Mean vs. Median
The term “average” can often mislead us and hide valuable and reliable information form our data. It is hard to decide which number we need to use. In everyday statistics and news or even in scientific research, the result is often presented as the mean value. The median, however, gives you much better and more reliable information about your database, so we recommend using the median instead of the mean.
The Difference Between Mean and Median
The mean is the average you are used to: add up all the numbers and then divide by the number of numbers. The median is the middle value in a list of numbers. To find the median, you need to list the numbers in numerical order, so you may have to rewrite your list first. Source of definitions
To see the difference, here is an example made from our own dataset, to illustrate the mean and median.
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On the first chart, you can that see the income of companies in the middle range (25.56 to 1213). It is necessary to see this range because, in our dataset, some outlier values distort our results and visualization, but to see the main difference between median and mean, this chart is perfect. The green line shows the median ($157K) and the red line shows the mean ($603K). So in our case, we wanted to find our customers’ average income, and here is where the problem lies. The mean and the median show us very different information. So which do we trust? We recommend you to choose the median instead of the mean. Below you can read the reasons.
The Outlier Problem
On the second chart, you can see the same dataset but visualized in full range (7.3 to 27302.93). That is a big range. It shows the income inequality too, but that is another topic.
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It is also easy to see the difference between the median and the mean, but now we can clearly see how far the outlier value is.
The Changing Mean
We can ask the question, What if we do not involve the outlier? Let’s see what happens when we exclude more and more outlier values.
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The value of the mean will change (decrease), but the median will not until a bigger change occurs. Therefore, the median is a more reliable and more stable number than the mean. The outlier value will not throw off the result.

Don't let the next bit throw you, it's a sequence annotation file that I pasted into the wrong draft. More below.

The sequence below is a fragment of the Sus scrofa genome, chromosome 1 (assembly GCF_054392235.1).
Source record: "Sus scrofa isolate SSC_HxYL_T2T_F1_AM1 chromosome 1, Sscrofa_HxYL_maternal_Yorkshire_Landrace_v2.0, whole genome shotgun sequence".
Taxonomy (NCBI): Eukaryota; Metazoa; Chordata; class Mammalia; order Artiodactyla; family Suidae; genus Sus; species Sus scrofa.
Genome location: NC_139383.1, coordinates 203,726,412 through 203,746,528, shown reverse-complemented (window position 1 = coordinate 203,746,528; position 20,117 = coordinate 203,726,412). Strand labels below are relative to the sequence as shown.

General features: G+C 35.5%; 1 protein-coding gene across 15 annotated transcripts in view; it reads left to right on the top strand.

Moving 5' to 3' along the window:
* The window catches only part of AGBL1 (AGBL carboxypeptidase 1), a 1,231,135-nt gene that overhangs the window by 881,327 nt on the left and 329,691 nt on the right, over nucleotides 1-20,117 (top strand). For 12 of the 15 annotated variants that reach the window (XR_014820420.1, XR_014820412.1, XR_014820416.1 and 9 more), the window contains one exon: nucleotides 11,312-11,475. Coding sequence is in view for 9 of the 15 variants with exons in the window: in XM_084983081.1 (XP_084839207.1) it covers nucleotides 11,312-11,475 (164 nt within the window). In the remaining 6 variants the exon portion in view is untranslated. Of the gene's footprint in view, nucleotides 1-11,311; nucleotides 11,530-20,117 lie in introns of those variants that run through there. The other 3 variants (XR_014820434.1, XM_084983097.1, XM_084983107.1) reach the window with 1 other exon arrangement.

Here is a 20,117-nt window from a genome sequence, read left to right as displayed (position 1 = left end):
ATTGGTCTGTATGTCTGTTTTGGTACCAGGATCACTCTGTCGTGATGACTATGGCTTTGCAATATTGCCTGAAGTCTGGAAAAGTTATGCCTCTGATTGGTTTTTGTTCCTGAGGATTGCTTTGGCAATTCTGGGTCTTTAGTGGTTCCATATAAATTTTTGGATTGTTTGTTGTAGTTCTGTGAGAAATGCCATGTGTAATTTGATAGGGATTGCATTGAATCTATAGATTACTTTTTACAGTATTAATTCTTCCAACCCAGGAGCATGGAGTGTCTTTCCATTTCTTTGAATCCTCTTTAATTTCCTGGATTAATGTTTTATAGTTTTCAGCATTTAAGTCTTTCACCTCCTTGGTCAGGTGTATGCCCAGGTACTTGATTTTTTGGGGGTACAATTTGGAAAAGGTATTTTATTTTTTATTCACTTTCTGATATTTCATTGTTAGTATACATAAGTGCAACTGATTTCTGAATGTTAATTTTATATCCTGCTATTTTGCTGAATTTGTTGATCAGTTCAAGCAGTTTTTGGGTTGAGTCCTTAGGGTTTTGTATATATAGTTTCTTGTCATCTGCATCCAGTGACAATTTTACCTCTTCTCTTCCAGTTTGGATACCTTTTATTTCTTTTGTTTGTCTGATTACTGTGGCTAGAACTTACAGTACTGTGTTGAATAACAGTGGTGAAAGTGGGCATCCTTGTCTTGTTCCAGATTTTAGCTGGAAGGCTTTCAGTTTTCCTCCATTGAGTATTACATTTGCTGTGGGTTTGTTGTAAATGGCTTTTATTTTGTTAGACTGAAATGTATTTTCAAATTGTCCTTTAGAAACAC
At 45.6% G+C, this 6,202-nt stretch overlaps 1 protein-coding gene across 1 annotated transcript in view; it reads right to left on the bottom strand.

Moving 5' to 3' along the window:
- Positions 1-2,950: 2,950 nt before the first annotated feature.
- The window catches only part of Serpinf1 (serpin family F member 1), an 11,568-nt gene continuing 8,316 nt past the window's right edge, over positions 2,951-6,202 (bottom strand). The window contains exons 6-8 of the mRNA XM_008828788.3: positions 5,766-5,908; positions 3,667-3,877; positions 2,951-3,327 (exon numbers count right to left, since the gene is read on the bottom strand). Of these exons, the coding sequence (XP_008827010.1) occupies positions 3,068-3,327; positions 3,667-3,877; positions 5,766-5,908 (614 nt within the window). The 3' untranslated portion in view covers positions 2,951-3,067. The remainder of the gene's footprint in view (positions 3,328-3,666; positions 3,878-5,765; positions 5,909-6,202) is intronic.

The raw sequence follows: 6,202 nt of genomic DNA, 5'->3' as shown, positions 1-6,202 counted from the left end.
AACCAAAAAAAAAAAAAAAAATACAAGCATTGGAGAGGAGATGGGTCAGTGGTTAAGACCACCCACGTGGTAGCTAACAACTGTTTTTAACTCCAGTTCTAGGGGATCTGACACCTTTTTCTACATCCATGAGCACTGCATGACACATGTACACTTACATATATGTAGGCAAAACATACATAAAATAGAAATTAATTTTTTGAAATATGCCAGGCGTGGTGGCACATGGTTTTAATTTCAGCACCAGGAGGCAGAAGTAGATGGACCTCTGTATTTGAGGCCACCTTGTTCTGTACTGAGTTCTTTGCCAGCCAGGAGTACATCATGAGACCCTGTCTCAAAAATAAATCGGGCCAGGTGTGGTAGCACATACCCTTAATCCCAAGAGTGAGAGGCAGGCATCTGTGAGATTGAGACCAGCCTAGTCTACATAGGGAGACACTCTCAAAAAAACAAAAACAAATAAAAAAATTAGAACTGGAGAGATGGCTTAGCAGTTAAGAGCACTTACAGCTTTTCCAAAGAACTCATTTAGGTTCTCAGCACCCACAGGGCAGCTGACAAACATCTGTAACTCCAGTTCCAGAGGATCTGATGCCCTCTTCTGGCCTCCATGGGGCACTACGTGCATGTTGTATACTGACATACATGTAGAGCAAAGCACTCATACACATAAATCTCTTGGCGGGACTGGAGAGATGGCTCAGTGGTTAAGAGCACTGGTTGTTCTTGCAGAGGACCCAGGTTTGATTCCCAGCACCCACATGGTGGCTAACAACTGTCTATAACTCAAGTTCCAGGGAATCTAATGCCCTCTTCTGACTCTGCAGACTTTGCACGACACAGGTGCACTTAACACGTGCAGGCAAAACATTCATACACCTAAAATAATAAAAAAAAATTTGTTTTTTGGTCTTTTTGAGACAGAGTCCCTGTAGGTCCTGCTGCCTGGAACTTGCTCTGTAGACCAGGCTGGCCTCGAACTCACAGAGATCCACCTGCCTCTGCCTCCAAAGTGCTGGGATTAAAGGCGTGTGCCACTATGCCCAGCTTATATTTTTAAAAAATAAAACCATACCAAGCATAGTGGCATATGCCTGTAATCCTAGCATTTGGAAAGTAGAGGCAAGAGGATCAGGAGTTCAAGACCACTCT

Standard deviation is often used to support the understanding of the average. It helps to describe our results by not using one number only, but it is not understandable to everybody. Instead, it is better to use the midrange. For this, we can use the IQR (interquartile range), which can show us the range of the middle 50% of the values. However, what about the other 50%? It is better if we check the 10-90 percentile range- the middle 80% of the values. With this number, we can describe the bottom and the top 10% of our data.
It has been proven that people can understand shapes and visualized data better than just plain numbers. Therefore, we recommend using histograms. Below you can see one more reason to use it.
You may have a big amount of minimum and maximum values but just a few from the middle. In our case, the mean and the median will be the same number (5), and without a histogram, you will not be able to see the real meaning of your data.
- Using the mean value can often mislead you and hide the truth
- Outliers can destroy the results, and the mean value will show a false picture of your data
- Visualize your data (graphs, charts, histogram, etc)
- Always know the background
Interesting Fact: The Friendship paradox states that on average, your friends have more friends than you, on average your friends sleep, drink and work more than you, and so on. The mean does not show the truth.
So use median and be a real data scientist!